Wall Street gone, but not forgotten

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“You can’t evict an idea.” The catchphrase of the Occupy movement still resonates, though the momentum itself has slowed down. The mass of 99 percent-ers protesting American capitalism and unequal wealth distribution has, after a solid three months, faded out of sight. The media coverage of the Occupy movements has fizzled out, and attention to the topic has dwindled as most encampments across the country have been shut down and the protests have diminished as winter set in.

As 2011 came to a close, the movement seemed to end along with it, and with the fresh start of the new year the once hot-to-the-touch, buzzed about topic had naturally slipped out of the foreground. Looking back on the dynamic events that marked the protests against corporate greed and economic imbalance, it would be wrong to say that the movement has passed as a forgotten annoyance of the past. The Occupy efforts may be out of immediate sight, but they certainly are not out mind.

The impassioned zeal of the protesters who joined the Occupy movement, which originated in New York City with protests on Wall Street, proved to be irresistible to reporters and photographers, garnering their attention every day from the start. From the initial gathering at Manhattan’s Bowling Green Park on September 17, 2011 and the Zuccotti Park encampment that ensued shortly after, the media was enthralled each subsequent waking hour for the next few months.

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The intrigue was obvious – the last time any real protest against the American government took place was during the Vietnam War era with the anti-war protests in the sixties.  And those effects were lasting, influencing and inspiring organized dissent for generations to come. But in today’s society, where immediate gratification is expected to be served on a golden platter and impatience is the new bubonic plague, Americans seem to do a whole lot of talking with a lousy amount of action to compensate. For all the moaning and groaning about economic inequality, the lack of action and surplus of apathy had gone too far. It was time to take the talking to the streets, and relay a message worth hearing.

“The one thing we have in common is that we are the 99 percent and we will no longer tolerate the greed and corruption of the 1 percent,” reads a statement from before the start of the protests on the official website for the national movement, OccupyWallStreet.org.  Occupiers assembled in major cities all across the country, using social media to gather and organize their movement and implementing a rhetoric that captured enough attention to get into the political hemisphere. And now, with presidential campaigning moving front and center, the Occupiers’ ideas have organically trickled into the discussion, proving that their message was heard.

It echoed in Obama’s State of the Union address, when he told Congress, “It’s time to apply the same rules from top to bottom. No bailouts, no handouts, and no cop-outs. An America built to last insists on responsibility from everybody.”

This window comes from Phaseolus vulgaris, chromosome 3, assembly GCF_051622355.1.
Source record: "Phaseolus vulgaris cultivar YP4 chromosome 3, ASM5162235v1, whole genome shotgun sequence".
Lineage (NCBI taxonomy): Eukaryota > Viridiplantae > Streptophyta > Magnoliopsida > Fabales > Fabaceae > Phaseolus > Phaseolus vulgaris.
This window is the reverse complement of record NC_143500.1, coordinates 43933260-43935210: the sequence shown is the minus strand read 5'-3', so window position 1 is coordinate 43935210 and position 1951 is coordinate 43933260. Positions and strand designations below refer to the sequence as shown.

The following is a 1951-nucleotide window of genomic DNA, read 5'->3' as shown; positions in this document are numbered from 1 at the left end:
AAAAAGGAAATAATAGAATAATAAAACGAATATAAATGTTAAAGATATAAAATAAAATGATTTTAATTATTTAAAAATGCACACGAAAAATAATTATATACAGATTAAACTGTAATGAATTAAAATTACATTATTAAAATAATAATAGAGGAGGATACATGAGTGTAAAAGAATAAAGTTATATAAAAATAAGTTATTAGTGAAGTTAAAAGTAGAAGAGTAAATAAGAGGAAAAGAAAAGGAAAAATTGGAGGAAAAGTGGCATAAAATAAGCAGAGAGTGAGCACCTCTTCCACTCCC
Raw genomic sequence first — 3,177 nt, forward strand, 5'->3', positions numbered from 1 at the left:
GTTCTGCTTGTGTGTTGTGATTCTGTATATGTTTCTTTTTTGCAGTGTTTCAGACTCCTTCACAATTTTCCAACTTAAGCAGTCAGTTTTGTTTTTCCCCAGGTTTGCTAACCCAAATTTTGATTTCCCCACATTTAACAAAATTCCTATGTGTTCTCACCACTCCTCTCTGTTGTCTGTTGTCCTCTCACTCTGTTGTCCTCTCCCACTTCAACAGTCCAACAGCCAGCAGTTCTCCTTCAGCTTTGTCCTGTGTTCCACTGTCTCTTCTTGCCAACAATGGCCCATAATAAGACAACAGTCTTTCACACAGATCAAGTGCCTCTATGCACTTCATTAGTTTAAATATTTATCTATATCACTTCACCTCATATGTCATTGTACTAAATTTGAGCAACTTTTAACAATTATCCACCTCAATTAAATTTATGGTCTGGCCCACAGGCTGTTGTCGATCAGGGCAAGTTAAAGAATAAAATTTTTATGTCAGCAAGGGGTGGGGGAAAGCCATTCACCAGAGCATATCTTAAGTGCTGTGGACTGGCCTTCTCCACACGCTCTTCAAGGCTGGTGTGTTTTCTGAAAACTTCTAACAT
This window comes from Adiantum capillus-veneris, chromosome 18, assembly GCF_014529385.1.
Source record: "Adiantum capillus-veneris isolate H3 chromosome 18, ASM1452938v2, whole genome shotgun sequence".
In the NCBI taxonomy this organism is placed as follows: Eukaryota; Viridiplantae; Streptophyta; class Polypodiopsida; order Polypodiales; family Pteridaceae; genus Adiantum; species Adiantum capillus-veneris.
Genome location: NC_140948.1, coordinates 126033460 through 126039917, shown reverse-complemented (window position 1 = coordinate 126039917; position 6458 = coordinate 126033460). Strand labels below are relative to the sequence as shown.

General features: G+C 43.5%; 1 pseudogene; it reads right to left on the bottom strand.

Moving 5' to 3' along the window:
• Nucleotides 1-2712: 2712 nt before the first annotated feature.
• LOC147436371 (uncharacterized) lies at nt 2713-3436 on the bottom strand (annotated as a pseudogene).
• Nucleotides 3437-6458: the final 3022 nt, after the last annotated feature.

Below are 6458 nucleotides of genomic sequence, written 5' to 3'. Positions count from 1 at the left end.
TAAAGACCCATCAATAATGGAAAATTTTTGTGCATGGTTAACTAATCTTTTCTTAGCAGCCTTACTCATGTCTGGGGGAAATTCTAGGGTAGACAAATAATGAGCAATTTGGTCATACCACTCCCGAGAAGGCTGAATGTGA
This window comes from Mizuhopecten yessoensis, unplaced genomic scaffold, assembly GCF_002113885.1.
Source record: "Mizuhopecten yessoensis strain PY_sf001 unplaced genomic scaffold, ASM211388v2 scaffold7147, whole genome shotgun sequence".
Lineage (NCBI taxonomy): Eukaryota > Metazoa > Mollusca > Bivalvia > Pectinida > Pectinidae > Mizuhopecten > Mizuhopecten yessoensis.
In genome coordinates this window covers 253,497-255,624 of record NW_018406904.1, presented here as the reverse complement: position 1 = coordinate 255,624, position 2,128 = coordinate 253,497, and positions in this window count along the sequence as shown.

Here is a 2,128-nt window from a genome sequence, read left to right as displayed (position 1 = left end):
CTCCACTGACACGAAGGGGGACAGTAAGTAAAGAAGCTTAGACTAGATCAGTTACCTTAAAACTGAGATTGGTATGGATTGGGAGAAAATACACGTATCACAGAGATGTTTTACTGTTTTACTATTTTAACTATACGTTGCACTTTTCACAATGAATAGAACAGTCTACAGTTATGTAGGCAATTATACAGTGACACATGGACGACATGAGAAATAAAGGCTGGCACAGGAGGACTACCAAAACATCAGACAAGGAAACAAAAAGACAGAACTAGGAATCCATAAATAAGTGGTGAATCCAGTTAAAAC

The occupiers had a lot opposition from the start, but their forces were strong and abundant. They were resented by many, those of which just never gave them the time of day, and automatically dismissed their cause assuming everyone involved was a “dirty hippie,” homeless, perpetually unemployed and uneducated. Those who refused to understand the efforts of those at the heart of the movement were just as ignorant as those they blindly mocked and condoned.

Those disgruntled by the movement often criticized it with accusations of being disorganized and lacking in purpose. While undoubtedly these statements could have been applied to a percentage of those who joined the Occupy forces, using such a blanket statement was obtuse. From the beginning, those who organized the movements stated that Occupy Wall Street began on the platform of gathering to “protest the influence of corporate money on American politics…and to persuade Obama to establish a commission that would end the influence money has over representatives in Washington,” according to a September 18 article from CBS news.

The New York Times recognized the movement on their “Times Topics” blog as “a stand against corporate greed, social inequality and the corrosive power of major banks and multinational corporations over the democratic process.” Taking a closer look at various media who followed the Occupy events from their start to their peak to close, it is clear that the general consensus is that the movement Occupy has ended – at least temporarily. But there is a difference between an ending and a conclusion. The Occupy movement has not concluded – there was not one final outcome that gave way for a natural reason to stop the protests, but rather a gradual fade-out due to resistance and failed attempts from the protesters to get what they wanted in combination with the winter weather. It wasn’t a bailout or a surrender, but merely a natural close to an attempt to be heard. The occupiers were bound to eventually lose steam, but their message has continued to resonate where it matters. And without a conclusion, can the movement really be dead? Not if it has an impact or sparks a future call to action. The only way to tell if it’s over is to see what happens next. You can’t evict an idea whose time is yet to come. Thus, only time can tell.

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